For instance, you can nudge consumers further towards conversion by offering them discounts or coupons. Why not try limiting the time of validity for those discounts or coupons and noting the time left before they expire?


Improving Conversion Rates

Wooden steps

Once you start converting, you’ll want to keep an eye on your conversion rate.

The conversion rate is the percentage of your audience that takes the desired action or converts. You have to monitor it, as it’s a key performance metric.

The simplest formula for getting it requires you to divide the number of conversions by the number of visitors you got to your site. Multiply the number by 100 and you have your conversion rate!

So, for example, let’s say you got 100 visitors to your website. Let’s say 5 of them converted.

5 divided by 100 is 0.05. Multiply that by 100 and you have 5.

Hence, 5% is your conversion rate.

If you know your conversion rate, you can assess your performance. You can also identify ways to improve your performance in this way.

Improving conversion rates is called conversion rate optimisation or CRO. CRO is a worthwhile endeavour because it helps you make the most of the traffic you’re already getting in order to boost business - say, by getting more sales.

That’s in contrast to simply trying to get more traffic to get more sales. Generally, this option will cost you more - which means getting more of your current leads to convert makes more sense.

Besides, it’s important to constantly review and adjust your strategies when you’re running a campaign. There’s almost always room for improvement… and CRO is just one of the metrics by which you can identify where or how to improve.

In any case, we’ll cover how to do CRO here. Let’s start with a deeper discussion on how to measure conversion rates, because it can actually be a bit more complex than our previous example.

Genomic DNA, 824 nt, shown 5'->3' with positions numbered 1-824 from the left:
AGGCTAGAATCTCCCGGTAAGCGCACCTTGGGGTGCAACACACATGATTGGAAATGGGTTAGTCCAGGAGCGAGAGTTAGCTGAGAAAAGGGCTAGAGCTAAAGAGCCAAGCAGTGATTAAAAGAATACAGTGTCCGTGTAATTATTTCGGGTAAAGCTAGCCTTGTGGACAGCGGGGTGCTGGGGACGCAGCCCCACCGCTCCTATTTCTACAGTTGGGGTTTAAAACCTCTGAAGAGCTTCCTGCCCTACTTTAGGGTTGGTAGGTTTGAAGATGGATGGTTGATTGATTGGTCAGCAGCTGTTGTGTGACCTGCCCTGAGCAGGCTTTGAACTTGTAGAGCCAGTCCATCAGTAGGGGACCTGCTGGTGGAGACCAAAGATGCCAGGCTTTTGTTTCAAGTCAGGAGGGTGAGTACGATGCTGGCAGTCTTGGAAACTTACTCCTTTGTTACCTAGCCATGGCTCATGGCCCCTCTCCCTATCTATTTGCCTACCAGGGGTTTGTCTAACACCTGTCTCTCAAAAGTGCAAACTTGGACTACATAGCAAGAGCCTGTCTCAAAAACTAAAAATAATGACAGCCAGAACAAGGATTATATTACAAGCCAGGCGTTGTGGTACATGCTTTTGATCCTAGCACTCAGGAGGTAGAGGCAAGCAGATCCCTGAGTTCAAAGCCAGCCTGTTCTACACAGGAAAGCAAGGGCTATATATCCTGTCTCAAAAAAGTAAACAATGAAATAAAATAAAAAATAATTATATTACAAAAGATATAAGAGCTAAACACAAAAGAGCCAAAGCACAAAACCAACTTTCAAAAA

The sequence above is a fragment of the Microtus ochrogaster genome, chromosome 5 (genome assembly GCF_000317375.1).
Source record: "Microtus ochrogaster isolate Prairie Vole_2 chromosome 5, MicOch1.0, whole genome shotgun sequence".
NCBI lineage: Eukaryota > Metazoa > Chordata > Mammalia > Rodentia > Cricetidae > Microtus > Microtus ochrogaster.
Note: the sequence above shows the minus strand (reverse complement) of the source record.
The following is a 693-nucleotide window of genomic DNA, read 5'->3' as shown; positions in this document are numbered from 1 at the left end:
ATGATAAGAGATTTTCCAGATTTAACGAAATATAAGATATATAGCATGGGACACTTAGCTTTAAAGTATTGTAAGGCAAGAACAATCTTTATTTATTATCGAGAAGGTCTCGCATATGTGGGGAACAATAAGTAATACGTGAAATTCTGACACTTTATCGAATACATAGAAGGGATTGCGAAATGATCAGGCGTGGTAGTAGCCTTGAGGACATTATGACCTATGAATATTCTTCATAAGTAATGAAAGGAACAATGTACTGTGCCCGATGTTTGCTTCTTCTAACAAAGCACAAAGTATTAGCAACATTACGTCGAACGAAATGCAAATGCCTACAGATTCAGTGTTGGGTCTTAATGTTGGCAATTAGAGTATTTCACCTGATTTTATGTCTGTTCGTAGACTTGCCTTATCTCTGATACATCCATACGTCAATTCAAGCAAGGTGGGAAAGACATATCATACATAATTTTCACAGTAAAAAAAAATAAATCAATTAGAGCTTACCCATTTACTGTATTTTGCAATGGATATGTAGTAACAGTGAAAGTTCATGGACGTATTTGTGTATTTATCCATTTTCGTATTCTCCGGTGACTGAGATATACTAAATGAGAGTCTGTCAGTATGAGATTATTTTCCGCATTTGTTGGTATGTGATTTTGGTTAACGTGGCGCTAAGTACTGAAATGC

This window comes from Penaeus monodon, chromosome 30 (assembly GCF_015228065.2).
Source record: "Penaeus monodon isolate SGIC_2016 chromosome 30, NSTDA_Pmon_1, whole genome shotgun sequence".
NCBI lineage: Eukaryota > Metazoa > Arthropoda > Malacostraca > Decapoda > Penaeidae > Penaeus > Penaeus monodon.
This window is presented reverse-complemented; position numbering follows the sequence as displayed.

Measuring Conversion Rates

Chalk image of chart

The formula we gave you earlier is just the simplest way of measuring conversion rates.

It’s best used when visitors to your site or webpage can only make a single conversion on it, e.g. they can only buy one thing from it, no matter how many times they visit.

This means that each visitor can only ever be worth one conversion, hence that way of calculating conversion rates.

But if you have a website where people can make multiple purchases, your CRO would proceed differently.

That’s because you want to make sure each visitor buys as many things as possible from your website whenever they visit it.

Each session (visit) they make on the site should therefore be considered a separate opportunity to convert (by buying yet another product). Each visitor can be worth several conversions, after all.

In that case, it makes more sense to use a different formula. Instead of dividing the number of conversions by the number of visitors, divide them by the number of actual visits or sessions made by all your visitors.

So, if you got 25 conversions and consumers visited your site a total of 250 times - regardless of how many actual consumers there are - your conversion rate would be 10%.

(25 divided by 250 is 0.1. Multiply that by 100 to get the rate.)

Getting Data and Optimising

Magnifying glass on laptop

Okay, now you know your conversion rate. Next, you have to figure out how to improve it.